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I have 2 tables, Products, and Genre.. In the products table its all the info on the product including two genres, (genre_id and genre_id2), only the first one is required, so the second could have null values

in the Genre table I have all the possible genres names with an ID to relate to the genres ID's of the product table

TABLE PRODUCTS
--------------
id    product_name    genre_id      genre_id2
-------------------------------------------------
1     product             1             2
2     product2            2 
3     product3            1             4
4     product4            3             4

TABLE GENRE
-----------
id    genre_name
-------------------------------------------------
1     genre1
2     genre2
3     genre3
4     genre4

I want to select all the different genres and see how many products i have of that genre

something like this

RESULT
------
genre_id       count
-----------------------
    1            2
    2            2
    3            1
    4            2

I have this statement

SELECT DISTINCT p.genre_id AS genre, g.genre_name,  COUNT(p.genre_id) AS cnt
FROM products AS p
JOIN genre AS g
ON p.genre_id=g.id
GROUP BY genre_id
ORDER BY cnt DESC

but only works on genre_id and i dont know how to incorporate genre_id2 in this statement and add the counts that coincide with genre_id and list the different ones

share|improve this question
up vote 3 down vote accepted
SELECT  a.ID, COUNT(DISTINCT b.ID) + COUNT(DISTINCT c.ID)
FROM    Genre a
        LEFT JOIN products b
            ON a.ID = b.genre_id
        LEFT JOIN products c
            ON a.ID = c.genre_id2
GROUP BY a.ID

Caveat: This will not work if you have a record with the same genre_id and genre_ID2 ex

5     product5            1            1
share|improve this answer
    
this is almost everything im looking for, but this would throw me all my genres, even if i dont have counts, lets say if i have in the genre table a genre 5 with a name genre 5, but i dont have any products with the genre 5, how can i change the statement to only include the genre id's that have counts? – kastulo Apr 25 '13 at 0:41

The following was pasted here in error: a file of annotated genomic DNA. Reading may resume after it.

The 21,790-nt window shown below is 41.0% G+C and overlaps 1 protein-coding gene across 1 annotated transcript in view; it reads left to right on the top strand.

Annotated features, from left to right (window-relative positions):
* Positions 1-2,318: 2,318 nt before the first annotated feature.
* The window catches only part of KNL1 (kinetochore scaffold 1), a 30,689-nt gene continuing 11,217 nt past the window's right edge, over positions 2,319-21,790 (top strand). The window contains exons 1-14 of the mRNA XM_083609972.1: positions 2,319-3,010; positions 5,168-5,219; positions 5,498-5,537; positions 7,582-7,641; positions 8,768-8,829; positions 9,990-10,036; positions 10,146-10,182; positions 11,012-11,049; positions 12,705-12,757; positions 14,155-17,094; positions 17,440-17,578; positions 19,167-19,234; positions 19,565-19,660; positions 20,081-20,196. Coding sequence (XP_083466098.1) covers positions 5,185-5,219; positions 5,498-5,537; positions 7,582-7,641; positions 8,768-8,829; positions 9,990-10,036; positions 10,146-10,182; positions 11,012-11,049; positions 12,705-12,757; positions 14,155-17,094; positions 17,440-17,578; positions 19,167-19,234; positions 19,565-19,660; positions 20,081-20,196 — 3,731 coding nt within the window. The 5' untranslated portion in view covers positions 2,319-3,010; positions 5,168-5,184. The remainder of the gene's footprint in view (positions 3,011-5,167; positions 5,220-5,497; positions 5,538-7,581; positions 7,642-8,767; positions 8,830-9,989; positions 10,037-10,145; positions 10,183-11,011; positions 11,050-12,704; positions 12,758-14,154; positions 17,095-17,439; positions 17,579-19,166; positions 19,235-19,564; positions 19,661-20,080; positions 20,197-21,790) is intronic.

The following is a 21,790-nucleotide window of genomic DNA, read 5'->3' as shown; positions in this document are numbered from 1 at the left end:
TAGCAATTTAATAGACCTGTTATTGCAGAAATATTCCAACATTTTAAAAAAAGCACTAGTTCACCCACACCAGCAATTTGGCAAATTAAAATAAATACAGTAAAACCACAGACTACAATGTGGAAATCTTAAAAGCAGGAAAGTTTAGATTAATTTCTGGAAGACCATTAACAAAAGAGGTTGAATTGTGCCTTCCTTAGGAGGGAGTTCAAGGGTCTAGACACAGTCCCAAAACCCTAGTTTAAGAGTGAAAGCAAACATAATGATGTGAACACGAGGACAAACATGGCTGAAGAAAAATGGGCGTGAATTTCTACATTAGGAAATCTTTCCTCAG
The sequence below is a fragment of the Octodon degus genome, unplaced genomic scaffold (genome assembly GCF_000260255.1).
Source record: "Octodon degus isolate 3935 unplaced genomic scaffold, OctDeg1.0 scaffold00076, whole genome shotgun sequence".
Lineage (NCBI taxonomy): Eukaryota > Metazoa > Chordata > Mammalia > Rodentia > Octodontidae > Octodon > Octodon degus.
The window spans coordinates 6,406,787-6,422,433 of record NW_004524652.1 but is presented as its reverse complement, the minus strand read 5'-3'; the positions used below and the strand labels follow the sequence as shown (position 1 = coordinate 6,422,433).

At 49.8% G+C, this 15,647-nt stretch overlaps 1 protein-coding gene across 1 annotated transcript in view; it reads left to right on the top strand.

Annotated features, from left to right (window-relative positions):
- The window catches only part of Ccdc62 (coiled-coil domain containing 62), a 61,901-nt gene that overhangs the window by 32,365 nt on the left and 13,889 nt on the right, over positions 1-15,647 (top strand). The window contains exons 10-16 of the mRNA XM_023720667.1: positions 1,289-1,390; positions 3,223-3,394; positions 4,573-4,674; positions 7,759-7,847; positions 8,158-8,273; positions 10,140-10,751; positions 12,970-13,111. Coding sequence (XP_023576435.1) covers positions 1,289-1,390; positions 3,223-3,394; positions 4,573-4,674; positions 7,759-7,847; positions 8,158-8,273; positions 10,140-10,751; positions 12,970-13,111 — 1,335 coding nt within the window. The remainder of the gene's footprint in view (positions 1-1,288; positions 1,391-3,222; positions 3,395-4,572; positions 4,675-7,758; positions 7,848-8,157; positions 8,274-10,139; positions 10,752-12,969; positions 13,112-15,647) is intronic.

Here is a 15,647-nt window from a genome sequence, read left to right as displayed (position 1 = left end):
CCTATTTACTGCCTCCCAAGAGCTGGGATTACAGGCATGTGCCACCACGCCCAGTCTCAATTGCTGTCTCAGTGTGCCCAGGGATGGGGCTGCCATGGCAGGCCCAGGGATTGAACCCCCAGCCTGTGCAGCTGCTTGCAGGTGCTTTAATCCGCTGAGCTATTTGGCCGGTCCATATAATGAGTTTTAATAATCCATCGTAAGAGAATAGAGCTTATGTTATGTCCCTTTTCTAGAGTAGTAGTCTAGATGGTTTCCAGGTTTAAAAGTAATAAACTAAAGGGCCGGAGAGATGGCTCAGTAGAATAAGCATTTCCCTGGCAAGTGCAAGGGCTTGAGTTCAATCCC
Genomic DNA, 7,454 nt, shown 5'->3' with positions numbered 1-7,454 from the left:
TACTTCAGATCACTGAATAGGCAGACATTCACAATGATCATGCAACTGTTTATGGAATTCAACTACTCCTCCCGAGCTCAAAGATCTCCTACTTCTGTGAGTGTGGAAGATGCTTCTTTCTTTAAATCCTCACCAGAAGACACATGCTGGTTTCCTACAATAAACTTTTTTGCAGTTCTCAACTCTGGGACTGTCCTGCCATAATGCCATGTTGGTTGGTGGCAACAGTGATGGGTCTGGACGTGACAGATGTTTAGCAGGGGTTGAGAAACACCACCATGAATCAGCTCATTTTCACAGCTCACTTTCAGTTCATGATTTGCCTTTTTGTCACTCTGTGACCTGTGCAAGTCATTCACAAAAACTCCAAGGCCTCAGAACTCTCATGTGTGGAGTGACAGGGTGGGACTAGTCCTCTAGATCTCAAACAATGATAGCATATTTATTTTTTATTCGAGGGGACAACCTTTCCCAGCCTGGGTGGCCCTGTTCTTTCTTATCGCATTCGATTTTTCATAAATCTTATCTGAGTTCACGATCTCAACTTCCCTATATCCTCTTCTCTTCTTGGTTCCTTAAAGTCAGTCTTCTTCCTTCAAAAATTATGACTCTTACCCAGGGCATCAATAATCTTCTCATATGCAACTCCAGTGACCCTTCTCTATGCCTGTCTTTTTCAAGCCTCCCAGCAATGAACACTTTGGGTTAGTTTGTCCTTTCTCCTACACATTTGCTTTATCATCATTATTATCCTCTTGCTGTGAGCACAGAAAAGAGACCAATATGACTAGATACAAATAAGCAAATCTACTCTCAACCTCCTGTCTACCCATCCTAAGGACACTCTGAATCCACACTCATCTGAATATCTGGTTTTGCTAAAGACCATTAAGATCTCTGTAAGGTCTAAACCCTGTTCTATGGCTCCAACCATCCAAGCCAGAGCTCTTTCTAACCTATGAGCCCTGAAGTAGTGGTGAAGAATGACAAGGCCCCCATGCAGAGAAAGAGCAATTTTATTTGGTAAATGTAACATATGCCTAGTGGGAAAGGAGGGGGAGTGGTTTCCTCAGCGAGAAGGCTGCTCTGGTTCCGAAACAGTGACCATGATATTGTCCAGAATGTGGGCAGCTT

just add HAVING COUNT(DISTINCT b.ID) + COUNT(DISTINCT c.ID) > 0 here's demo sqlfiddle.com/#!2/a414e/2 – John Woo Apr 25 '13 at 0:46
    
thanks a lot! i've never used HAVING, its quite handy, thanks again, excelent result... – kastulo Apr 25 '13 at 0:49

Given that you have the genre table to join against, the "obvious" solution would be:

SELECT genre.id AS genre, COUNT(products.id) AS n
FROM genre
  LEFT JOIN products ON genre.id IN (genre_id, genre_id2)
GROUP BY genre.id

(SQLFiddle demo)

If you didn't, though, you could still do this using UNION:

SELECT genre, COUNT(*) as n
FROM
  (SELECT id, genre_id AS genre FROM products
   WHERE genre_id IS NOT NULL
   UNION
   SELECT id, genre_id2 AS genre FROM products
   WHERE genre_id2 IS NOT NULL) AS foo
GROUP BY genre

(SQLFiddle demo)


Edit: The UNION method won't (and can't) return any rows with a count of 0. The "obvious" method does, because I used a LEFT JOIN. If you don't want them, you can eliminate them from the "obvious" method too by replacing the LEFT JOIN with just a JOIN.


Edit 2: With appropriate indexes (one on each of genre_id and genre_id2), and depending on the size and content of the actual data set, the following solution using dependent subqueries might be more efficient than either of the above:

SELECT genre.id AS genre,
  (SELECT COUNT(*) FROM products WHERE genre.id = genre_id) +
  (SELECT COUNT(*) FROM products WHERE genre.id = genre_id2) AS n
FROM genre

To eliminate rows with zero counts, just stick

HAVING n > 0

at the end of the query. (SQLFiddle demo) This is actually a generic method for filtering out such rows.

I haven't benchmarked this against JW's solution to see which one is more efficient, since that would require some actual data. If your dataset is fairly small, it may not matter either way.

(The outcome will depend quite heavily on how well MySQL optimizes them: JW's nested LEFT JOINs could get very slow on large data sets if executed naïvely, but I'm not sure if MySQL is smart enough not to do that. Meanwhile, my dependent subqueries probably won't get optimized much, but even a naïve execution should be reasonably fast as long as the necessary indexes are there.)


Edit 3: Note that, in general, this problem arises from bad table design. It would be better to change the schema to use a junction table, as described e.g. in this answer.

This would allow you to have each product belong to any number of genres, and would let you easily count the products in each genre using a simple query like this:

SELECT genre.id AS genre, COUNT(products.id) AS n
FROM genre
  JOIN product_genre ON genre.id   = product_genre.genre
  JOIN products      ON product.id = product_genre.product
GROUP BY genre.id
share|improve this answer
    
thanks, great answer, both your answers work great.. – kastulo Apr 25 '13 at 0:50

Write a similar statement with genre_id2 and do an union with the original result

share|improve this answer
    
Maybe you could include an example? – slm Apr 25 '13 at 0:36

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